When I was a little kid, my parents made sure that we went on adventures to see the world, or at least the world that they had the time and means to expose us to, which usually meant our home state of Texas. From our home in East Texas, we went to easy-to-reach places such as Dallas and Fort Worth, and more-distant locales, such as Austin, San Antonio, Corpus Christi, Big Bend and the Rio Grande Valley. One of the common denominators of these trips was my late father carrying around his Minolta SRT-101 SLR with the “kit” 50mm lens permanently attached.
I was always fascinated by this mechanical wonder…if you took off the lens and clicked the shutter button, you could see the shutter curtain pop open for a split second. Pushing the lever over to advance the film would reset the curtain for the next shot. Ingenious and incredibly interesting for a little nerdy kid who harbored fantasies of building robots and walking on the Moon.
(Side note: I’ve still never built a robot and my chances of ever visiting the Moon are zero)
The fact that this little metal box with a tube of glass on the front could capture memories was—and still is—amazing to me. I still have thousands of my father’s negatives, awaiting for a time when I can get around to digitizing them before they fade away. I relished every chance he’d allow me to click the shutter button and make another celluloid memory.
By the time high school rolled around, I decided to join the yearbook. The staff was shorthanded and I ended up as a photographer. Or, more-often-than-not, the photographer. I loved spending time in the darkroom, processing film and printing it in the dim glow of the red safelight.
I’d hoped to continue doing photography as a hobby after high school, into college, but the reality of the cost of film, let alone maintaining and stocking a darkroom, precluded that. I took a couple of photojournalism classes just to have some access to a darkroom, but outside of that, I rarely took photos.
Graduation came and went and I started my career as a software developer, always thinking that one day I’d get back into photography. But the cost was always a blocker. Then digital cameras came onto the scene. Pricey at first, with not-so-great quality, I kept waiting for them to get better, knowing that memory cards and hard drive storage would be a lot cheaper than film.
Finally, a bit over twelve years ago, the Canon 400D came out and was in my price range. I dove right in. And I loved it.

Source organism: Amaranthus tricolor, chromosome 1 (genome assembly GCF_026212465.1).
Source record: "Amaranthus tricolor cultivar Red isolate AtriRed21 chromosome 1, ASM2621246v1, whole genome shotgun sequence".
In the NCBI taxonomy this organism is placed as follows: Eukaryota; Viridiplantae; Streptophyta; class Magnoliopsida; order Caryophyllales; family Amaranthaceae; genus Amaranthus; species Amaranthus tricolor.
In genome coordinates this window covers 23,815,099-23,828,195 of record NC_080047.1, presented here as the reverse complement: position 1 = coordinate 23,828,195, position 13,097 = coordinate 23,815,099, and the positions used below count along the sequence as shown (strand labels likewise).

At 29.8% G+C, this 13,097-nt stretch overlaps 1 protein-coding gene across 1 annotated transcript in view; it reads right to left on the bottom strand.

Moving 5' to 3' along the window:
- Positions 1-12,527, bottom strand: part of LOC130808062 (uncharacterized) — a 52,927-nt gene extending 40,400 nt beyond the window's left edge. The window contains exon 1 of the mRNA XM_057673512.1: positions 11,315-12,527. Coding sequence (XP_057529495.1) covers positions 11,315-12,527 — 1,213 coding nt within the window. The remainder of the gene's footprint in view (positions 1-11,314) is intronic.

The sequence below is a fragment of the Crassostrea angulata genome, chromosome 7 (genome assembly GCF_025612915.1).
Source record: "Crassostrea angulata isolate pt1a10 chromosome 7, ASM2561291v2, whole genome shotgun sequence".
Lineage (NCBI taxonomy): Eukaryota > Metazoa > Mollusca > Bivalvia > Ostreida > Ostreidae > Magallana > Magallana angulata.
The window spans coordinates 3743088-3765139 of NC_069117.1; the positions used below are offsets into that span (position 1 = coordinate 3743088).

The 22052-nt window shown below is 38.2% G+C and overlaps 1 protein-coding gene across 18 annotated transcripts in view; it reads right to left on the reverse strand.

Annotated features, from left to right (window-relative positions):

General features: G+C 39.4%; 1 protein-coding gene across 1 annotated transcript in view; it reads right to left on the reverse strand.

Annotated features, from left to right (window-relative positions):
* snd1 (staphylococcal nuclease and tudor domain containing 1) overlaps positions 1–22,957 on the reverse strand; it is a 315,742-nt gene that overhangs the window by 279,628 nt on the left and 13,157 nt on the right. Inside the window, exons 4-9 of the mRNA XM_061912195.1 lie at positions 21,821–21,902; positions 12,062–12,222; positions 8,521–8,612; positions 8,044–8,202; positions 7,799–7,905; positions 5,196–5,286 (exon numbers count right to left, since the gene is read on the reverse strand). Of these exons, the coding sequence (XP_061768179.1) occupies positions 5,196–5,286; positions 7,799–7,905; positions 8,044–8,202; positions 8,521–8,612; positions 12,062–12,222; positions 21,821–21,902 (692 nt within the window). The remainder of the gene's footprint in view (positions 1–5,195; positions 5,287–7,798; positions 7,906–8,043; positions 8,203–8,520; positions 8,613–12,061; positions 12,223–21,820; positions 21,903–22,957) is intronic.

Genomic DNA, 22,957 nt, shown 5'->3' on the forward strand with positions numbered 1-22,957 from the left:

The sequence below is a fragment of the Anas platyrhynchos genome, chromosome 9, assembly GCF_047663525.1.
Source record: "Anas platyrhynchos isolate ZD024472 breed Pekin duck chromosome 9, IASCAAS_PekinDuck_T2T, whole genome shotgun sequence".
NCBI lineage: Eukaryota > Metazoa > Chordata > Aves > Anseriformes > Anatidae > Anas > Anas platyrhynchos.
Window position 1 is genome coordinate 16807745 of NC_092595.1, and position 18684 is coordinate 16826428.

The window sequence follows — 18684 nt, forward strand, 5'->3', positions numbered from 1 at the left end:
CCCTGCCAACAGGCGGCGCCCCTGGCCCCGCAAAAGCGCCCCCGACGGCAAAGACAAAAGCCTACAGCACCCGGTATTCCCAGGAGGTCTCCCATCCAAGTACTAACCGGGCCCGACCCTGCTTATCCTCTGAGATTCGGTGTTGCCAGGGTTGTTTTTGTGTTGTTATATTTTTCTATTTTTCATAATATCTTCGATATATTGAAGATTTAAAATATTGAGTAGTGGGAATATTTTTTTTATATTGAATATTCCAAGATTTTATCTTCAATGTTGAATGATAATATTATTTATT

Going on adventures to take photos was almost eclipsed by the relaxation and zen brought on by editing the photos on my PC. I quickly maxed out my PC’s hard drive with RAW files…I’d go out on a Saturday morning and not return until late in the evening, my CF cards full and my batteries dead.
I loved taking photos, but what good is capturing images if no one gets to see them?
Since there were few avenues for sharing photos—Instagram wasn’t around yet and Flickr was just getting rolling—I decided to create a photoblog. Photoblogs were big at the time, precisely because a lot of people found themselves in the same situation as myself—lots of photos, no where to display to the world.
My goal at the time was to post a photo every day for as long as I could keep it up. Now, twelve years later, I’m still posting a new photo every day.
A lot has happened in that twelve years. I got married. Changed jobs a few times. Moved around the DFW area. Switched from Canon to Panasonic to Sony. But one thing has been consistent and has kept me sane—posting a new photo every single day for over 4300 days straight.
This year, to celebrate the twelfth year of 75CentralPhotography, I put together a barcode representation of every photo posted from August 12, 2007 until today.
Each vertical line on this image is a representation of each photo posted to the site, compressed to 1 pixel wide and stitched together via a .NET app I threw together.
I think it’s an interesting artwork on it’s own, but as a visual representation of what twelve years of daily photos looks like, it’s a great visualization of the effort and passion that I’ve put into photography for over a decade.
As for 75CentralPhotography, I don’t have plans to stop posting photos daily, so fingers-crossed that I’ll be able to continue for years-to-come.
Thank you for your support for the last twelve years…I appreciate every one of my followers, fans and visitors.
(If you’re interested, you can read more about my personal photographic history at a post I did several years ago. It’s somewhat out-of-date, as it doesn’t cover the years I spent in the Micro Four-Thirds ecosystem and my subsequent transition (still-ongoing) to Sony, but it’s still informative. Or at least I think it is).